The most notable change in female fashion during the past three decades has had nothing to do with such age-old preoccupations as hemline length, neckline depth, or silhouette width. Rather, it has been the inexorable transformation of the high-end women's garment trade from the province of a tiny elite to an all-pervasive marketing tool for international luxury-goods conglomerates, which have masterminded such paradoxical concepts as mass luxury and global exclusivity, more through the sale of designer-label cosmetics and accessories than through clothing itself.
Today, red-carpet celebrities serve as living billboards to promote big-name dressmakers, shoemakers, and jewelers in borrowed finery at entertainment award ceremonies, only to have it all vanish after midnight like Cinderella back from the ball.Thus not least of the pleasures afforded by Notorious and Notable: 20th Century Women of Style--a comparatively small but thoroughly entertaining and subtly instructive exhibition on view at the Museum of the City of New York--is to be reminded that once upon a time, and not so long ago, the most influential style-setters actually owned their haute couture and bijoux.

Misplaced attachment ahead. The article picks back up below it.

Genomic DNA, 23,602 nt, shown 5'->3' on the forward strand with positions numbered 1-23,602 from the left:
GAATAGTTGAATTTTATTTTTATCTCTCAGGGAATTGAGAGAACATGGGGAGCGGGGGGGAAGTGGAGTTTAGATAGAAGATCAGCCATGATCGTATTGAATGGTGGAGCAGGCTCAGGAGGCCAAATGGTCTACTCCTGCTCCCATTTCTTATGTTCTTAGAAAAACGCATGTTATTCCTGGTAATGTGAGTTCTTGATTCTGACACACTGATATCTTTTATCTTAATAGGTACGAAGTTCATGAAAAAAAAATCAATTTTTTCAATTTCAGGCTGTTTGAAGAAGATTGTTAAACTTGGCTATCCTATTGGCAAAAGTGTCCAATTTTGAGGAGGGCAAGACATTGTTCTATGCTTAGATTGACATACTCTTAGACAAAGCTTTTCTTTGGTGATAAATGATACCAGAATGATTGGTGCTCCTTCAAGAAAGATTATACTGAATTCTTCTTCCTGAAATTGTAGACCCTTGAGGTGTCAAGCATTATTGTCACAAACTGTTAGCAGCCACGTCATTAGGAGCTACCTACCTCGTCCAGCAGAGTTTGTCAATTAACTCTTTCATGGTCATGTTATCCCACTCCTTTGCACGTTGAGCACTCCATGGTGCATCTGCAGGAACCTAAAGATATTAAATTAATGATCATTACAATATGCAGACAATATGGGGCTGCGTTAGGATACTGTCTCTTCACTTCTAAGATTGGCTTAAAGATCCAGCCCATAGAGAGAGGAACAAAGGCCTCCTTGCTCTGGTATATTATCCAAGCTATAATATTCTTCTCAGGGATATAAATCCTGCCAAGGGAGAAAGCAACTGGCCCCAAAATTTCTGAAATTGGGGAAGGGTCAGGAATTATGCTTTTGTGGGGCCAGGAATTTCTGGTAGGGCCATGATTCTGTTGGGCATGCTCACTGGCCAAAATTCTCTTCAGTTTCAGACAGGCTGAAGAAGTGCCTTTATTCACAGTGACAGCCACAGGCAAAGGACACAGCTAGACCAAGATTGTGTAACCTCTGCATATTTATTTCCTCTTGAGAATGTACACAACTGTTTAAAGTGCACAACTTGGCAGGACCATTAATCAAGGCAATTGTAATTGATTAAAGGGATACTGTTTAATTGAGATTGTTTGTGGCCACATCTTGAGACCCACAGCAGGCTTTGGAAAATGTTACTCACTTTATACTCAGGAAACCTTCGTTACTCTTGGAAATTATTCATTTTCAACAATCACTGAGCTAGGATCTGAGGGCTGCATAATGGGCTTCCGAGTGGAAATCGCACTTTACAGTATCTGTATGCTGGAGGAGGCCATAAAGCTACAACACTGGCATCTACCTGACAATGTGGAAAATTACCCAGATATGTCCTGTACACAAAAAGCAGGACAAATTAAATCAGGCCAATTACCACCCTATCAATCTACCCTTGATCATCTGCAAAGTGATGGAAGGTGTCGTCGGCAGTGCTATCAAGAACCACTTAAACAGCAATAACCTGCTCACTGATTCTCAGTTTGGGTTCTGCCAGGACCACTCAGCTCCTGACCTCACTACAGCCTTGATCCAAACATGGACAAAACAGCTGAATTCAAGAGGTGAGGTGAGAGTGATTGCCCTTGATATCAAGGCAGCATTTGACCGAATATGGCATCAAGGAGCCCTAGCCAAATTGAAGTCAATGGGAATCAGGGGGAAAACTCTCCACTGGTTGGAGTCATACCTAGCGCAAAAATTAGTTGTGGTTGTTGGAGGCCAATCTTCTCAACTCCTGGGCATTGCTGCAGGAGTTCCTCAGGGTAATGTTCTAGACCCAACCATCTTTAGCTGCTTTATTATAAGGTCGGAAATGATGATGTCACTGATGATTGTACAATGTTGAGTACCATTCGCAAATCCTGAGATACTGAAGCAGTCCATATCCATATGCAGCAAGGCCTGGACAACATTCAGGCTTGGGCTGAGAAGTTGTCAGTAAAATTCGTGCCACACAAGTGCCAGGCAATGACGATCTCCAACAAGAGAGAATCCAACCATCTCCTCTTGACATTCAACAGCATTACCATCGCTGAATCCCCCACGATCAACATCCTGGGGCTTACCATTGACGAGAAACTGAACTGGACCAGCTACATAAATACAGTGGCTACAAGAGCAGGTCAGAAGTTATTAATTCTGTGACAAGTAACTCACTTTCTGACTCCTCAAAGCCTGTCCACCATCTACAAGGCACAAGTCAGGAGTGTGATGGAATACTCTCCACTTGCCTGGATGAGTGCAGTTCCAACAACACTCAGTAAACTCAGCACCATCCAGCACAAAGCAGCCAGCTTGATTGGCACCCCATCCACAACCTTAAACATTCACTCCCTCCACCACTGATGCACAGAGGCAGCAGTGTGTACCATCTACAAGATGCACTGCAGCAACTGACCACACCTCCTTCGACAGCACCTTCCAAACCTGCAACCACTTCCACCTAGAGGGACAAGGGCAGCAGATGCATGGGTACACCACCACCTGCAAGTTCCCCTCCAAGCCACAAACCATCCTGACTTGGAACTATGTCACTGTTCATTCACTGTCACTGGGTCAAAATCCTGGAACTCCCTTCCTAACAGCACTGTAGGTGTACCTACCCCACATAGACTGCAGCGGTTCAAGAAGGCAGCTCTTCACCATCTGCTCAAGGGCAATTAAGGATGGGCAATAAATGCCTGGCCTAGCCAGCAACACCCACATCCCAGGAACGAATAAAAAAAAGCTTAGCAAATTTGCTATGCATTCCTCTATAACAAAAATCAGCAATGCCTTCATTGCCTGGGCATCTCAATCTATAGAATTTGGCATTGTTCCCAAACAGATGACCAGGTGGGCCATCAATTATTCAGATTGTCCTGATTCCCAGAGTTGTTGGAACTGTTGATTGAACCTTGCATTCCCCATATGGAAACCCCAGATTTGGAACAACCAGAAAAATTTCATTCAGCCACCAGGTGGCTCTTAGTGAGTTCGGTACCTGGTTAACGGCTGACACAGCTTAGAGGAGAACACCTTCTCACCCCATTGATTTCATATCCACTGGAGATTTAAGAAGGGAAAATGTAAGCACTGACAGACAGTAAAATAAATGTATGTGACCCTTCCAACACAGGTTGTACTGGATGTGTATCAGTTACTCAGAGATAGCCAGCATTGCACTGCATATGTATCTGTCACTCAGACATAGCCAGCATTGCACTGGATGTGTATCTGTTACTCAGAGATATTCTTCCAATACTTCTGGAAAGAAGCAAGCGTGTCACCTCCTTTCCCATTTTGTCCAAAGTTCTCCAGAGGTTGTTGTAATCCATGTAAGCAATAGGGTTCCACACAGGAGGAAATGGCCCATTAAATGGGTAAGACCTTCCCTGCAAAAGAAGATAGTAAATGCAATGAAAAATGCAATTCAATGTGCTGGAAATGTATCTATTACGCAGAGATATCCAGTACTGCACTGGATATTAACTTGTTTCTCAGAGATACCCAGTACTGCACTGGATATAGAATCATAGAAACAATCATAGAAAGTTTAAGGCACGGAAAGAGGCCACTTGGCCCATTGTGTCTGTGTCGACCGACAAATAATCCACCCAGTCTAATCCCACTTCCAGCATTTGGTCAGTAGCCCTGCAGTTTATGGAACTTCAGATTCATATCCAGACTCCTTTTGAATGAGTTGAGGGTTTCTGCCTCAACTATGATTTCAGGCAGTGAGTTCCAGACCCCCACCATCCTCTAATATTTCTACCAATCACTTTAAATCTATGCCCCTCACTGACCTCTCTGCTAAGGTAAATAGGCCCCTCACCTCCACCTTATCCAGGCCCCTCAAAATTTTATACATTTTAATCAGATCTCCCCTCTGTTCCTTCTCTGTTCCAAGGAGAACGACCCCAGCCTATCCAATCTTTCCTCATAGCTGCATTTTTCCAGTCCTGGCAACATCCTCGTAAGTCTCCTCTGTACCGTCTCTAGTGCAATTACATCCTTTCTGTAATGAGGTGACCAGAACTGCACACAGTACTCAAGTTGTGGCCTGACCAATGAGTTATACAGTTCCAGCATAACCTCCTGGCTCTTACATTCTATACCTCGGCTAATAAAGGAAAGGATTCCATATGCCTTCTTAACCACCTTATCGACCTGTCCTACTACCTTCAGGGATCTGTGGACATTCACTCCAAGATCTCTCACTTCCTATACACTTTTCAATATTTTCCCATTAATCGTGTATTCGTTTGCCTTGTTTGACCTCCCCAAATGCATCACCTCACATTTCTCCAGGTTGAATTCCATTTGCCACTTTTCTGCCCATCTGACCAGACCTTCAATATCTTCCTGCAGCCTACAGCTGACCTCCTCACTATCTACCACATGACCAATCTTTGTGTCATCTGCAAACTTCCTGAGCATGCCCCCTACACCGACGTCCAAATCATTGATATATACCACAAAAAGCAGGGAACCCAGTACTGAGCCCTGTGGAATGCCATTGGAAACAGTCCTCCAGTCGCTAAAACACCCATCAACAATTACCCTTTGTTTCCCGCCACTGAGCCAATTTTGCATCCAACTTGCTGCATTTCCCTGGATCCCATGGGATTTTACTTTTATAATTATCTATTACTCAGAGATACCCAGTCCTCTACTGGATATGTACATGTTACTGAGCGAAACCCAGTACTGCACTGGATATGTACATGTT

One of this show's distinctions is that the name of its principal business sponsor, the London-based jewelry firm Graff, is not splashed all over the place, as has been the case in several exhibitions at the Metropolitan Museum of Art's Costume Institute (including those sponsored by Ralph Lauren and Yves Saint-Laurent), or worst of all, at the Guggenheim, whose disgraceful Giorgio Armani retrospective of 2000--2001 amounted to the corporate takeover of a major museum. In contrast to those lavish productions, this modest mounting occupies one large rectangular room, with dresses placed on fifty-three mannequins ranged against both long walls of the gallery, at the entry to which stand five vitrines containing jewelry and other objets de luxe.